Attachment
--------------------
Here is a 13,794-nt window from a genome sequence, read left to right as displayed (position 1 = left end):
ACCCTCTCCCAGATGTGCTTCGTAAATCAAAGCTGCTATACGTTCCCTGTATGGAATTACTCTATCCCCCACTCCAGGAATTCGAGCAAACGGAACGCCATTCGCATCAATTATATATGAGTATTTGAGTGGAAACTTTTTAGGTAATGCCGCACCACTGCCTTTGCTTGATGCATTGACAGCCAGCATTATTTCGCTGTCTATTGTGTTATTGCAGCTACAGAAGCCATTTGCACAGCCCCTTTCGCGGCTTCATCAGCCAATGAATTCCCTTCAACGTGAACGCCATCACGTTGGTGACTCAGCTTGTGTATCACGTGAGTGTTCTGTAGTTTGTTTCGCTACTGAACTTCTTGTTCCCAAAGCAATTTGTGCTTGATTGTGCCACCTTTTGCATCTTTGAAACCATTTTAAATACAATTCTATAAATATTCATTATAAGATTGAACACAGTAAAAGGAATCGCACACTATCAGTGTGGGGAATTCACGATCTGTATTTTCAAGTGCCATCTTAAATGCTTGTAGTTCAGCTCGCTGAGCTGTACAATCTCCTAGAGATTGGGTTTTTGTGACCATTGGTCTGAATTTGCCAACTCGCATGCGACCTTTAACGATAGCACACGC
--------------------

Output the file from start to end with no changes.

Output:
Here is a 13,794-nt window from a genome sequence, read left to right as displayed (position 1 = left end):
ACCCTCTCCCAGATGTGCTTCGTAAATCAAAGCTGCTATACGTTCCCTGTATGGAATTACTCTATCCCCCACTCCAGGAATTCGAGCAAACGGAACGCCATTCGCATCAATTATATATGAGTATTTGAGTGGAAACTTTTTAGGTAATGCCGCACCACTGCCTTTGCTTGATGCATTGACAGCCAGCATTATTTCGCTGTCTATTGTGTTATTGCAGCTACAGAAGCCATTTGCACAGCCCCTTTCGCGGCTTCATCAGCCAATGAATTCCCTTCAACGTGAACGCCATCACGTTGGTGACTCAGCTTGTGTATCACGTGAGTGTTCTGTAGTTTGTTTCGCTACTGAACTTCTTGTTCCCAAAGCAATTTGTGCTTGATTGTGCCACCTTTTGCATCTTTGAAACCATTTTAAATACAATTCTATAAATATTCATTATAAGATTGAACACAGTAAAAGGAATCGCACACTATCAGTGTGGGGAATTCACGATCTGTATTTTCAAGTGCCATCTTAAATGCTTGTAGTTCAGCTCGCTGAGCTGTACAATCTCCTAGAGATTGGGTTTTTGTGACCATTGGTCTGAATTTGCCAACTCGCATGCGACCTTTAACGATAGCACACGC